2nd STS Austria Conference an der AAU, 17.-19.9.2018 – Programme


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General information plus hotels restaurants-STS Austria 2018

„Politik(beratung) aus dem Computer“ (Gastkommentar von Dr. Anja Bauer für das aktuelle APA-Science Dossier zu Simulationen in der Forschung)


74 Prozent der Deutschen sind nur dann für technische Neuerungen, wenn sie mit sozialen Werten wie Umweltschutz oder Gerechtigkeit harmonieren

Das ist nur eines der Ergebnisse, die das Projekt TechnikRadar hervorbrachte. Die Studie will ein langfristiges Monitoring darüber bieten, was die Deutschen über Technik denken. Das Projekt wird für die ersten drei Jahre von acatech (Deutsche Akademie für Technikwissenschaften) und der Körber-Stiftung gefördert. Der Projektgruppe gehört unter anderem Daniel Barben, Vorstand des Instituts für Technik- und Wissenschaftsforschung der AAU, an.


Extended deadline: June 3.! Deadline verlängert bis zum 3. Juni! 2nd STS Austria Conference an der AAU, 17.-19.9.2018

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Extended deadline: June 3.! Call for the 2nd STS Austria Conference at the AAU University Klagenfurt, 17.-19.9.2018

Deadline verlängert bis zum 3. Juni! Call for Abstracts für die 2. STS Austria Konferenz an der AAU, 17.-19.9.2018

Visiting Scholar Speaker Series

Institut für Technik- und Wissenschaftsforschung / Department of Science, Technology & Society Studies

Friday, 1 December 2017, 3 – 5 pm; Sterneckstrasse 15, S.2.16


Invisible Search

Dr. Jutta Haider (Information Studies, Dep. of Arts and Cultural Sciences, Lund University, Sweden)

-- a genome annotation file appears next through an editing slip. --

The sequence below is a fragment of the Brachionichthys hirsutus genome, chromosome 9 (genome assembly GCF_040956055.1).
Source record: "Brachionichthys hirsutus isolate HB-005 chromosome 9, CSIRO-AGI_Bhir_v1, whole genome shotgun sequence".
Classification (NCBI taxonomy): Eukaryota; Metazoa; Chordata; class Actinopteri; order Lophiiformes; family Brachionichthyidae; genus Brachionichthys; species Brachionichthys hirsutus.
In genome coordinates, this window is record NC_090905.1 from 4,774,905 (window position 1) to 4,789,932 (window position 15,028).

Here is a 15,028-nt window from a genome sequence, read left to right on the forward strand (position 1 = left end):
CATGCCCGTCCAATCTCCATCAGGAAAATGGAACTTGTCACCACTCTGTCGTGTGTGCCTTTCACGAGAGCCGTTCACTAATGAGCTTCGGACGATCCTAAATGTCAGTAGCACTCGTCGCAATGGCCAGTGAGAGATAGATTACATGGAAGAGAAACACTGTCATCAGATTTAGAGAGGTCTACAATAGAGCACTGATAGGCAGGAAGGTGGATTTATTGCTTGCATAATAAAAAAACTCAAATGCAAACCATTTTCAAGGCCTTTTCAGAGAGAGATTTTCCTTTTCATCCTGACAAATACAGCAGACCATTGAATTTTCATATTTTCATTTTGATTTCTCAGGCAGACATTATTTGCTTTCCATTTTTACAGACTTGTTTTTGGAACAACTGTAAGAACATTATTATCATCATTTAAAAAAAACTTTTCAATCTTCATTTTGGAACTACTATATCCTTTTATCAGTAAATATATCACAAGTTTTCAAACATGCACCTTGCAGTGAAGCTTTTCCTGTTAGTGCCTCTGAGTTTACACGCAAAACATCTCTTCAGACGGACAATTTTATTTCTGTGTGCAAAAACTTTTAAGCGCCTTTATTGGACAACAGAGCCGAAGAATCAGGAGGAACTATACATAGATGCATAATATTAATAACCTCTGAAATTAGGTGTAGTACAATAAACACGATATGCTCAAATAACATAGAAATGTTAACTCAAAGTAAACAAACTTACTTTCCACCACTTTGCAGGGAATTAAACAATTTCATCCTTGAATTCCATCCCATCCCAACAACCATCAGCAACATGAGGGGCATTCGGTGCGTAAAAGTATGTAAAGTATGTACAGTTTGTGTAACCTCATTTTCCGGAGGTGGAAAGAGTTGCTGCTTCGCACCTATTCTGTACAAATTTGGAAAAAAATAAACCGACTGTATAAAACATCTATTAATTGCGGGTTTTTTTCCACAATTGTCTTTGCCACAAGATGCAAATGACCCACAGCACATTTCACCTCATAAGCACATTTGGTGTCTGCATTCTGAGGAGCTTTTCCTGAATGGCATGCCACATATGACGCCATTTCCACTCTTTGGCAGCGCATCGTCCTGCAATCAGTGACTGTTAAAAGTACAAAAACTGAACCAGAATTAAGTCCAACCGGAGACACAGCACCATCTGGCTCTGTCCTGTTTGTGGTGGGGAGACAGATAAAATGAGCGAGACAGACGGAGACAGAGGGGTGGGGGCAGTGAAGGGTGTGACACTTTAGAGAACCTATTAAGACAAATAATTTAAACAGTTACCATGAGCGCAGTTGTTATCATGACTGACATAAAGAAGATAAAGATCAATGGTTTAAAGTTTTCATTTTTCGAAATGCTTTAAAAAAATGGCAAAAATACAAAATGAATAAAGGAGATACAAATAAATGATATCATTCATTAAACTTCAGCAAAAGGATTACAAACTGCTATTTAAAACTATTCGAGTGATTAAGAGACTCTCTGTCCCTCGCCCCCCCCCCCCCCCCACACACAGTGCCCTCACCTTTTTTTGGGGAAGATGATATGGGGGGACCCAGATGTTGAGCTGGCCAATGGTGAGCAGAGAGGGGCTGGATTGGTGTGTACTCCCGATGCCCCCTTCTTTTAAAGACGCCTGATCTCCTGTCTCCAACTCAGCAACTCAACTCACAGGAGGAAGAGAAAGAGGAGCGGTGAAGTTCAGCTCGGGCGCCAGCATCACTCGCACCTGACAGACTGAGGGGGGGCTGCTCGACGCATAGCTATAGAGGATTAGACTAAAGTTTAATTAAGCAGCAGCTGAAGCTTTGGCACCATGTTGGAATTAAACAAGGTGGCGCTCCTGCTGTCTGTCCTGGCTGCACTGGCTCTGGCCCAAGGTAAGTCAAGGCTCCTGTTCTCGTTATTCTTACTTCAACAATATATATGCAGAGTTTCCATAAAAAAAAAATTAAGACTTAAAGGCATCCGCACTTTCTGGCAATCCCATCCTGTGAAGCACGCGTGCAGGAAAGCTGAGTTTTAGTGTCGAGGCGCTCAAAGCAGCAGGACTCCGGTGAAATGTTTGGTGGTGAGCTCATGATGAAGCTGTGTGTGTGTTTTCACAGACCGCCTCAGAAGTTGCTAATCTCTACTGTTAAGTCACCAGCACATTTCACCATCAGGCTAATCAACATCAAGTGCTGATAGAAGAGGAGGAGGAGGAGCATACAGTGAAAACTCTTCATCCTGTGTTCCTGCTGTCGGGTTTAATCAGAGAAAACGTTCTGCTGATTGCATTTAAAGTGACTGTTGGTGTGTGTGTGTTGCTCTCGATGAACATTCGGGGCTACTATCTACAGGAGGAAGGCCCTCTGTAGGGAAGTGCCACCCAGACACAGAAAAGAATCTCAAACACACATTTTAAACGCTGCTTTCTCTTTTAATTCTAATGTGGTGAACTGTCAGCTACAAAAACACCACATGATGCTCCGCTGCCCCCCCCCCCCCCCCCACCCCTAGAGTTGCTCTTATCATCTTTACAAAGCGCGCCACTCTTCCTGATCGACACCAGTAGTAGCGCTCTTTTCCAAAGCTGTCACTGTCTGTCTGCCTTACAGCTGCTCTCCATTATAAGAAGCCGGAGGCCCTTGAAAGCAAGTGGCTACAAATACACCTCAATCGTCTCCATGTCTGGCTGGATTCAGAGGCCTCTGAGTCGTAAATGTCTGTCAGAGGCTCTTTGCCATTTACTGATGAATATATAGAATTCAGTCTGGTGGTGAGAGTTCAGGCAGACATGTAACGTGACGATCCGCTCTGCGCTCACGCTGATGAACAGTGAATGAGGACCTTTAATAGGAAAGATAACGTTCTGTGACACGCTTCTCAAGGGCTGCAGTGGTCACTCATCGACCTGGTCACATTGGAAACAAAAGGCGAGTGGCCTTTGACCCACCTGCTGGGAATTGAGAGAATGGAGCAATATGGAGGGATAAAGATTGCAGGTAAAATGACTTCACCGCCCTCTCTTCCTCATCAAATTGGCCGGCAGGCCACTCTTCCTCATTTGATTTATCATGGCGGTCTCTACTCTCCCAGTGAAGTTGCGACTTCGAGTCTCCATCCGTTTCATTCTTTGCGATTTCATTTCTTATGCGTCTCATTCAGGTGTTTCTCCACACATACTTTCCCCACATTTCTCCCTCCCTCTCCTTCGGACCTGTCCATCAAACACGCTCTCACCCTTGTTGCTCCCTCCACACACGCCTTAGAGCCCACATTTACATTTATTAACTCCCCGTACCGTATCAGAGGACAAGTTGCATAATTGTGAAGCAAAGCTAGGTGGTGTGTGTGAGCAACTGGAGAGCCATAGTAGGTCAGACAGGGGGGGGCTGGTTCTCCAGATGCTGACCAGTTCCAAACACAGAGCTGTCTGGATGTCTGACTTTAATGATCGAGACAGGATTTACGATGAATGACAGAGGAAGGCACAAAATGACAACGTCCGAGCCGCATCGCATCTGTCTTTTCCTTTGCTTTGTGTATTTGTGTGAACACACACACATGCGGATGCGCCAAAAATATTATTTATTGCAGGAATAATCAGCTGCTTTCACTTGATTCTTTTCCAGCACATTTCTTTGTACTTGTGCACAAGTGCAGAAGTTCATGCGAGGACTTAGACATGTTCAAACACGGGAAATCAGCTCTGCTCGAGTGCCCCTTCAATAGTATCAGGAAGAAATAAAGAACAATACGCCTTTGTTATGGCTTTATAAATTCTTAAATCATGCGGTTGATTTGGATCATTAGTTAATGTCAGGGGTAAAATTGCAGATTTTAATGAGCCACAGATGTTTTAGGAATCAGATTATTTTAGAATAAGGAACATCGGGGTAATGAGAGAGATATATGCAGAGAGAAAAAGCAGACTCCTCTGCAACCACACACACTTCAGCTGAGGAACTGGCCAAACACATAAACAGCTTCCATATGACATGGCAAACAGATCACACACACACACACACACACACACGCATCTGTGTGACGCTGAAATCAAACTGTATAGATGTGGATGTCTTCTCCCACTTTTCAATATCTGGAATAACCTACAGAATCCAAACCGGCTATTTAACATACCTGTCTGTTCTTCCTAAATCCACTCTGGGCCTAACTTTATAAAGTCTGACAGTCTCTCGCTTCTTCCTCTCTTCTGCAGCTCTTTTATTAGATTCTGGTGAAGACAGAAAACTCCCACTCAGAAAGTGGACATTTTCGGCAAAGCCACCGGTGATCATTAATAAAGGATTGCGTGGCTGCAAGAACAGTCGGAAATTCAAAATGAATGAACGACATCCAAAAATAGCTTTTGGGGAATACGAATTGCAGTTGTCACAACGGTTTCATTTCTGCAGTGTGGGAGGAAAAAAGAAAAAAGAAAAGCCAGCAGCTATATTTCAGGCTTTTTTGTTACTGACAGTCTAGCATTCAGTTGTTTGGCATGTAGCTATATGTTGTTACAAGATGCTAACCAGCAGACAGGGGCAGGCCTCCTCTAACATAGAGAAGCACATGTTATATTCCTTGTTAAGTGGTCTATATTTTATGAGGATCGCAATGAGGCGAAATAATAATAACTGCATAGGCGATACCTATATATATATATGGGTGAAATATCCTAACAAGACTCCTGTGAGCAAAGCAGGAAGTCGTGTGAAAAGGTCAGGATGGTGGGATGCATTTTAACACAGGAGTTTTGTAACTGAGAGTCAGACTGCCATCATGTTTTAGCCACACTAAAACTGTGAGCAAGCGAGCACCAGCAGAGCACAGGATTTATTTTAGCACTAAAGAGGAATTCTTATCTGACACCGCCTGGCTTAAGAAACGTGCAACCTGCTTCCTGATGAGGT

With digital tools now permeating most aspects of society, the use of search engines has become integral to everyday life on many levels. Searching for recipes or the bus timetable, for medical advice, for old neighbourhood photos or the weather report, searching for work-related documents, legal guidance or for the whereabouts of former colleagues, all this is done instantaneously on the same interface and using the same devices, thus inscribing itself into various parts of life. Search permeates myriads of social practices and everyday life on all levels, but it often remains invisible. It appears simple and is done effortlessly. Yet, this effortless simplicity with which online search intersects with everyday life in so many different situations hides an astounding complexity and various strands of research traditions that have since a long time been dealing with different aspects of search and search engines. In fact, an entire set of considerations comes to the fore relating to issues such as the ways in which social practices are integrated with technology, with understandings of what information might be and do in a certain situation, how to make sense of it in a specific context in relation to search algorithms or in which ways to trust or question it. Furthermore, being searchable is today not only often seen as a feature of information, information is also molded to fit the algorithmic shape provided by the tools used for searching, which more often than not is a web search engine.